Friday, March 09, 2007
Barry Massey | The Associated Press
March 9, 2007
A proposal to legalize the medical use of marijuana failed Thursday in the House, dashing hopes of advocates who had picked up the support of Gov. Bill Richardson for the measure.
The Senate previously had approved the proposal, and it would have gone to the governor had it cleared the House. Richardson had said he would sign the proposal into law.
But the House narrowly rejected the bill, with 36 voting against it and 33 supporting it.
Opponents disputed that marijuana was an effective medicine. "Medically it just really has no value. For us to approve a drug like this tells our children and tells the rest of the people in this state that we, somehow as leaders, give tacit approval to the use of this drug," said Rep. John Heaton, D-Carlsbad and a pharmacist. "That is absolutely wrong for us to do."
He described marijuana as "the No. 1 gateway drug to abusing other drugs in our society."
The proposal would have allowed the use of marijuana for pain or other symptoms of debilitating illnesses such as cancer, glaucoma, epilepsy, multiple sclerosis, HIV-AIDS and certain spinal-cord injuries.
Supporters said marijuana could help patients who don't respond to other treatment, such as an individual who suffers from nausea because of treatments for cancer.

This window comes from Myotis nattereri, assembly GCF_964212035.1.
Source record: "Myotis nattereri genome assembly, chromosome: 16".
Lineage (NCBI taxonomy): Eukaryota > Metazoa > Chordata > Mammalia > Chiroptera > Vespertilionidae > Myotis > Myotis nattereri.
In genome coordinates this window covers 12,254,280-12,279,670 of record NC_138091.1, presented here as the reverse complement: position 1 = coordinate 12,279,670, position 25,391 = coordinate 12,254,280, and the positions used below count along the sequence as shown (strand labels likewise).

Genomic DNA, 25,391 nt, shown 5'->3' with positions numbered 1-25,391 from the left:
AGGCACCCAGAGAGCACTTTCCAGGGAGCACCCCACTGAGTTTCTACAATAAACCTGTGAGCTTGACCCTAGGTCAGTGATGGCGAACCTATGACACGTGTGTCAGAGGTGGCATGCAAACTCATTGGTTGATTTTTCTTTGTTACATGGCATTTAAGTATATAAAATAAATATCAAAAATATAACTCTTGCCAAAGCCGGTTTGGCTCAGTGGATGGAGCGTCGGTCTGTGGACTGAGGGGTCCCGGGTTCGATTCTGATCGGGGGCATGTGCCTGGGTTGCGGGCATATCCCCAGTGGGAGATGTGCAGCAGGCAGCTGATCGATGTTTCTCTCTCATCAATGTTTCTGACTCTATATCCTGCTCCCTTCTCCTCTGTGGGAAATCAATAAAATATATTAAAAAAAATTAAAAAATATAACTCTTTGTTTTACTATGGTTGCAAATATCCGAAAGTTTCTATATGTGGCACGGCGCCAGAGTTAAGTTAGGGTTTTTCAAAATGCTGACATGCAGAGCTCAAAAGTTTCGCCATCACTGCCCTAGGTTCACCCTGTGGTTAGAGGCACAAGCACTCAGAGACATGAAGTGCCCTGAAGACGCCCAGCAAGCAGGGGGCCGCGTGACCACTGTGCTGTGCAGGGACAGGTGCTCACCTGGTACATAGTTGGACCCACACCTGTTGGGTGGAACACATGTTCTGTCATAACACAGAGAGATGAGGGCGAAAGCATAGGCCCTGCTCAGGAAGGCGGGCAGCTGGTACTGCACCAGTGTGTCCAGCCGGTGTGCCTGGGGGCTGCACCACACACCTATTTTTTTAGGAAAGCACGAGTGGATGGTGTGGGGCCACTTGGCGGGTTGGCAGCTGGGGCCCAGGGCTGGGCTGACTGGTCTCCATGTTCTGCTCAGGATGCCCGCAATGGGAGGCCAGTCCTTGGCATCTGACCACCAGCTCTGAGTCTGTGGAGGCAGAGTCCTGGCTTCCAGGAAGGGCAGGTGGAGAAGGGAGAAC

"If it offers one person ... the pain relief or the help they need, who are we in this body to say no?" said House Republican Whip Dan Foley of Roswell.
Under the legislation, the Health Department would establish a system for patients to obtain marijuana.
A doctor or other health-care provider would certify to the agency that someone suffers from a qualifying illness.
Patients could not grow marijuana, as in some states that have legalized medical marijuana.
The department would have been responsible for licensing marijuana providers who would produce it in "facilities within New Mexico housed on secured grounds."
Opponents of the bill said marijuana remains illegal under federal law, and patients in New Mexico could be subject to potential federal prosecution.
But Rep. Antonio "Moe" Maestas, D-Albuquerque, said it was the legal responsibility of the state to regulate the practice of medicine within its boundaries. "I think these issues are better left to local practitioners and ill patients than federal bureaucrats," he said.
Initially, the bill failed on a 33-33 tie vote. However, lawmakers immediately reconsidered, and then the measure failed 33-36.
Despite the House vote, advocates vowed to continue their efforts.
"We'll try it till it gets through. We're not going to give up on the state's patient community," said Erin Armstrong, a 25-year-old cancer victim after whom the legislation was named.
"This is a matter of compassion. It's a very personal matter," said Patty Jennings, the wife of Sen. Tim Jennings, D-Roswell.
She is battling cancer and taking morphine, which she said is much more powerful and dangerous than marijuana would be. "People who are not there don't always understand that we're asking ... to have all the options available to us."
Unless states are willing to step forward and challenge the federal government on the issue, the federal policy will never be changed, she said.
The medical marijuana bill is Senate Bill 238.